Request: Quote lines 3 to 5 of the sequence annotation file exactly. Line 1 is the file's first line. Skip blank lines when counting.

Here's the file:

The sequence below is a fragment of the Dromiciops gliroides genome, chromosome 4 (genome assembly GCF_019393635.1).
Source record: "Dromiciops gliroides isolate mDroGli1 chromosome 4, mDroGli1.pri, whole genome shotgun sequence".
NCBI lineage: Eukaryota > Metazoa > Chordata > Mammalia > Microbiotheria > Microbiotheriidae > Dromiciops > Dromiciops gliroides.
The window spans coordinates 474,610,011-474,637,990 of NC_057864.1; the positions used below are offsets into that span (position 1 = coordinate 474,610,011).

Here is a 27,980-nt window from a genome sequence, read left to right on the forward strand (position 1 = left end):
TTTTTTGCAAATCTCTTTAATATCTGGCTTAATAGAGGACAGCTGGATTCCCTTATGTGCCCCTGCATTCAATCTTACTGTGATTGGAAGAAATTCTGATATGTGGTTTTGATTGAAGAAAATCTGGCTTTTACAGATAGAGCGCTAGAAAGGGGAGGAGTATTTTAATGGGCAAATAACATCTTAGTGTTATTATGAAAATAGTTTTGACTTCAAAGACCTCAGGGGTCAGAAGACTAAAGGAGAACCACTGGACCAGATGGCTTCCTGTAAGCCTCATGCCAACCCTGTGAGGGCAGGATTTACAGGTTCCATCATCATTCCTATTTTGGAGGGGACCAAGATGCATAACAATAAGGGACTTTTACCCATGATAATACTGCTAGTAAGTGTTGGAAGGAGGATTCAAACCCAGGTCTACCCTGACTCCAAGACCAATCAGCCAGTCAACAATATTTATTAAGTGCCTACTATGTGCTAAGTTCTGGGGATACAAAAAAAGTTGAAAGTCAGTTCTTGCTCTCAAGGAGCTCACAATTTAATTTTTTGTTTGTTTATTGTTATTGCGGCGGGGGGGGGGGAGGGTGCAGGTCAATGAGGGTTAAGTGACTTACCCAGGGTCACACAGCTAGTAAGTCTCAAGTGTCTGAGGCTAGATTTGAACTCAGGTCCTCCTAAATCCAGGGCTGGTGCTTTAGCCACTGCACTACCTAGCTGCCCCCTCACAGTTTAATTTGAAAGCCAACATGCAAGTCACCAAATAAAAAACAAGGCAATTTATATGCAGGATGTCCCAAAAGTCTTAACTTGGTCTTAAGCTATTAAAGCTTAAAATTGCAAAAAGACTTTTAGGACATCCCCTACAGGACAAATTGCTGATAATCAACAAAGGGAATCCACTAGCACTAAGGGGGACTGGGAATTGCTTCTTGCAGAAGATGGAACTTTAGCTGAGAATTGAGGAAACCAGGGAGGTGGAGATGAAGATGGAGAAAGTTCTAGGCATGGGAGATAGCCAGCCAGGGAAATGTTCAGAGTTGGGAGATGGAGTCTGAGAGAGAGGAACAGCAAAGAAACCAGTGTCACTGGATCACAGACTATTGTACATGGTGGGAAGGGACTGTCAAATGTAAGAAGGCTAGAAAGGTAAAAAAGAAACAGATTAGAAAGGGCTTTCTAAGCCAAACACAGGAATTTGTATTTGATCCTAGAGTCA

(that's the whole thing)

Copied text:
NCBI lineage: Eukaryota > Metazoa > Chordata > Mammalia > Microbiotheria > Microbiotheriidae > Dromiciops > Dromiciops gliroides.
The window spans coordinates 474,610,011-474,637,990 of NC_057864.1; the positions used below are offsets into that span (position 1 = coordinate 474,610,011).

Here is a 27,980-nt window from a genome sequence, read left to right on the forward strand (position 1 = left end):